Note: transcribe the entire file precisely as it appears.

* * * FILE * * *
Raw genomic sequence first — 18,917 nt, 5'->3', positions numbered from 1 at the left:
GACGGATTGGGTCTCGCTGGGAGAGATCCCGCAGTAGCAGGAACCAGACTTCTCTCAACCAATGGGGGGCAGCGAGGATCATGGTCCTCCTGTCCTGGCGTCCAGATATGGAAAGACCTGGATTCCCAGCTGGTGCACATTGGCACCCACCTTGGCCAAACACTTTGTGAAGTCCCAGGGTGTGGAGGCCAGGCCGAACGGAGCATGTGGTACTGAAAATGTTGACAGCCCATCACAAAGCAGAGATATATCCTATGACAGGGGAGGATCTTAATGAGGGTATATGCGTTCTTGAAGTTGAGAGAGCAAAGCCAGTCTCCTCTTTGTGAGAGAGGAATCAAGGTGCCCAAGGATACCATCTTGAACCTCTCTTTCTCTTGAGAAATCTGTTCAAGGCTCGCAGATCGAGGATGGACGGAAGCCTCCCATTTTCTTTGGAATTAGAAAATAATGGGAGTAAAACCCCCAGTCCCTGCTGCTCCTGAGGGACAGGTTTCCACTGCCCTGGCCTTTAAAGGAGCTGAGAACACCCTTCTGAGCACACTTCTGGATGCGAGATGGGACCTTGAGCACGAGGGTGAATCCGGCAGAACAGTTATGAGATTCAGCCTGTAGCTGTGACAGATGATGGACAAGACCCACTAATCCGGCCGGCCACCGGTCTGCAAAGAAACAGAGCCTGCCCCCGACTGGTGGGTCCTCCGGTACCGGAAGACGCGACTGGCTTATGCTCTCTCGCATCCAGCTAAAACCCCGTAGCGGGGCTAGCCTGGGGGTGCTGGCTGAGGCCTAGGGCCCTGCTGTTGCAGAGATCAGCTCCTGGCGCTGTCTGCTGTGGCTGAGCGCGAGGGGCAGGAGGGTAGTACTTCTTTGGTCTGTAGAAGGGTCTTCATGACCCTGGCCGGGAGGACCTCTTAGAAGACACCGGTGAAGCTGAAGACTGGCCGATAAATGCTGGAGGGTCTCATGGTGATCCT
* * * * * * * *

Raw genomic sequence first — 18,917 nt, 5'->3', positions numbered from 1 at the left:
GACGGATTGGGTCTCGCTGGGAGAGATCCCGCAGTAGCAGGAACCAGACTTCTCTCAACCAATGGGGGGCAGCGAGGATCATGGTCCTCCTGTCCTGGCGTCCAGATATGGAAAGACCTGGATTCCCAGCTGGTGCACATTGGCACCCACCTTGGCCAAACACTTTGTGAAGTCCCAGGGTGTGGAGGCCAGGCCGAACGGAGCATGTGGTACTGAAAATGTTGACAGCCCATCACAAAGCAGAGATATATCCTATGACAGGGGAGGATCTTAATGAGGGTATATGCGTTCTTGAAGTTGAGAGAGCAAAGCCAGTCTCCTCTTTGTGAGAGAGGAATCAAGGTGCCCAAGGATACCATCTTGAACCTCTCTTTCTCTTGAGAAATCTGTTCAAGGCTCGCAGATCGAGGATGGACGGAAGCCTCCCATTTTCTTTGGAATTAGAAAATAATGGGAGTAAAACCCCCAGTCCCTGCTGCTCCTGAGGGACAGGTTTCCACTGCCCTGGCCTTTAAAGGAGCTGAGAACACCCTTCTGAGCACACTTCTGGATGCGAGATGGGACCTTGAGCACGAGGGTGAATCCGGCAGAACAGTTATGAGATTCAGCCTGTAGCTGTGACAGATGATGGACAAGACCCACTAATCCGGCCGGCCACCGGTCTGCAAAGAAACAGAGCCTGCCCCCGACTGGTGGGTCCTCCGGTACCGGAAGACGCGACTGGCTTATGCTCTCTCGCATCCAGCTAAAACCCCGTAGCGGGGCTAGCCTGGGGGTGCTGGCTGAGGCCTAGGGCCCTGCTGTTGCAGAGATCAGCTCCTGGCGCTGTCTGCTGTGGCTGAGCGCGAGGGGCAGGAGGGTAGTACTTCTTTGGTCTGTAGAAGGGTCTTCATGACCCTGGCCGGGAGGACCTCTTAGAAGACACCGGTGAAGCTGAAGACTGGCCGATAAATGCTGGAGGGTCTCATGGTGATCCT